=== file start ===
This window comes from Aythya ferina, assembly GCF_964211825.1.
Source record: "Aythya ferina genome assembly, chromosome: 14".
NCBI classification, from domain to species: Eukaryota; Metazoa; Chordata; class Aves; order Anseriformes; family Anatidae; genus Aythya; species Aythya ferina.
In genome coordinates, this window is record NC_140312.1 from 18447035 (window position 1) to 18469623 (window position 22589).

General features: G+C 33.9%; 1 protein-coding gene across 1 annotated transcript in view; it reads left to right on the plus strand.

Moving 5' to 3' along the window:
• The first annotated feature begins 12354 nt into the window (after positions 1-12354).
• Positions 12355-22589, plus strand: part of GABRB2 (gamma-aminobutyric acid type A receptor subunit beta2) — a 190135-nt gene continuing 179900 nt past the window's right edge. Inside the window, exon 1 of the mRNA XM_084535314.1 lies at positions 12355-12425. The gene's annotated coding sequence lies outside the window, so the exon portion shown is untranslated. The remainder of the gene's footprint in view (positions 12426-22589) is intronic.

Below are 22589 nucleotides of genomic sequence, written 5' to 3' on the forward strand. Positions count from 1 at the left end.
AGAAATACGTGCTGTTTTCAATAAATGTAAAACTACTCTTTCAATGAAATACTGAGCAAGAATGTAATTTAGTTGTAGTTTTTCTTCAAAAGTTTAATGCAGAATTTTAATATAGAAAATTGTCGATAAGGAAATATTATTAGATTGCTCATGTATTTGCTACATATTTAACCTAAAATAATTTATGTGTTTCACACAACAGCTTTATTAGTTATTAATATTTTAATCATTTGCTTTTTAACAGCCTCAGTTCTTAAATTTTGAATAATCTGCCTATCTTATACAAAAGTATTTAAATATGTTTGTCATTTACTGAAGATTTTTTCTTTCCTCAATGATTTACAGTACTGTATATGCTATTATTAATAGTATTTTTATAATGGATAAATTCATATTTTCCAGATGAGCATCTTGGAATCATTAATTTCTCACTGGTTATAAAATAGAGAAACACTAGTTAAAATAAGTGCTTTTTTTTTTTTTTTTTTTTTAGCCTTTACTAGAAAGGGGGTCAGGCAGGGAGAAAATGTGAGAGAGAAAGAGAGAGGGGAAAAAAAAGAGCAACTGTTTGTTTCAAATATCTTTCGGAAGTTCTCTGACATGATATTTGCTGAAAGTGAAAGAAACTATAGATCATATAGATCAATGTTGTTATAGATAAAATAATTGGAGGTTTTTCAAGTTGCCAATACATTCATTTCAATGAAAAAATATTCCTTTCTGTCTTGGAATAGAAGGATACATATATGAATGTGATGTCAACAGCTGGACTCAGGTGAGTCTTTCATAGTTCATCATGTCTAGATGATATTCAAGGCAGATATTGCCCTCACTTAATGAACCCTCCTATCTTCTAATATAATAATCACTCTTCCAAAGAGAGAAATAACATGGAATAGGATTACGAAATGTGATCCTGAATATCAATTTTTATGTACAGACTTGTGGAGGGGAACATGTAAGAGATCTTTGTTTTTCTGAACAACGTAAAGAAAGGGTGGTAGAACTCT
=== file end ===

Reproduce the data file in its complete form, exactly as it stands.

This window comes from Aythya ferina, assembly GCF_964211825.1.
Source record: "Aythya ferina genome assembly, chromosome: 14".
NCBI classification, from domain to species: Eukaryota; Metazoa; Chordata; class Aves; order Anseriformes; family Anatidae; genus Aythya; species Aythya ferina.
In genome coordinates, this window is record NC_140312.1 from 18447035 (window position 1) to 18469623 (window position 22589).

General features: G+C 33.9%; 1 protein-coding gene across 1 annotated transcript in view; it reads left to right on the plus strand.

Moving 5' to 3' along the window:
• The first annotated feature begins 12354 nt into the window (after positions 1-12354).
• Positions 12355-22589, plus strand: part of GABRB2 (gamma-aminobutyric acid type A receptor subunit beta2) — a 190135-nt gene continuing 179900 nt past the window's right edge. Inside the window, exon 1 of the mRNA XM_084535314.1 lies at positions 12355-12425. The gene's annotated coding sequence lies outside the window, so the exon portion shown is untranslated. The remainder of the gene's footprint in view (positions 12426-22589) is intronic.

Below are 22589 nucleotides of genomic sequence, written 5' to 3' on the forward strand. Positions count from 1 at the left end.
AGAAATACGTGCTGTTTTCAATAAATGTAAAACTACTCTTTCAATGAAATACTGAGCAAGAATGTAATTTAGTTGTAGTTTTTCTTCAAAAGTTTAATGCAGAATTTTAATATAGAAAATTGTCGATAAGGAAATATTATTAGATTGCTCATGTATTTGCTACATATTTAACCTAAAATAATTTATGTGTTTCACACAACAGCTTTATTAGTTATTAATATTTTAATCATTTGCTTTTTAACAGCCTCAGTTCTTAAATTTTGAATAATCTGCCTATCTTATACAAAAGTATTTAAATATGTTTGTCATTTACTGAAGATTTTTTCTTTCCTCAATGATTTACAGTACTGTATATGCTATTATTAATAGTATTTTTATAATGGATAAATTCATATTTTCCAGATGAGCATCTTGGAATCATTAATTTCTCACTGGTTATAAAATAGAGAAACACTAGTTAAAATAAGTGCTTTTTTTTTTTTTTTTTTTTTAGCCTTTACTAGAAAGGGGGTCAGGCAGGGAGAAAATGTGAGAGAGAAAGAGAGAGGGGAAAAAAAAGAGCAACTGTTTGTTTCAAATATCTTTCGGAAGTTCTCTGACATGATATTTGCTGAAAGTGAAAGAAACTATAGATCATATAGATCAATGTTGTTATAGATAAAATAATTGGAGGTTTTTCAAGTTGCCAATACATTCATTTCAATGAAAAAATATTCCTTTCTGTCTTGGAATAGAAGGATACATATATGAATGTGATGTCAACAGCTGGACTCAGGTGAGTCTTTCATAGTTCATCATGTCTAGATGATATTCAAGGCAGATATTGCCCTCACTTAATGAACCCTCCTATCTTCTAATATAATAATCACTCTTCCAAAGAGAGAAATAACATGGAATAGGATTACGAAATGTGATCCTGAATATCAATTTTTATGTACAGACTTGTGGAGGGGAACATGTAAGAGATCTTTGTTTTTCTGAACAACGTAAAGAAAGGGTGGTAGAACTCT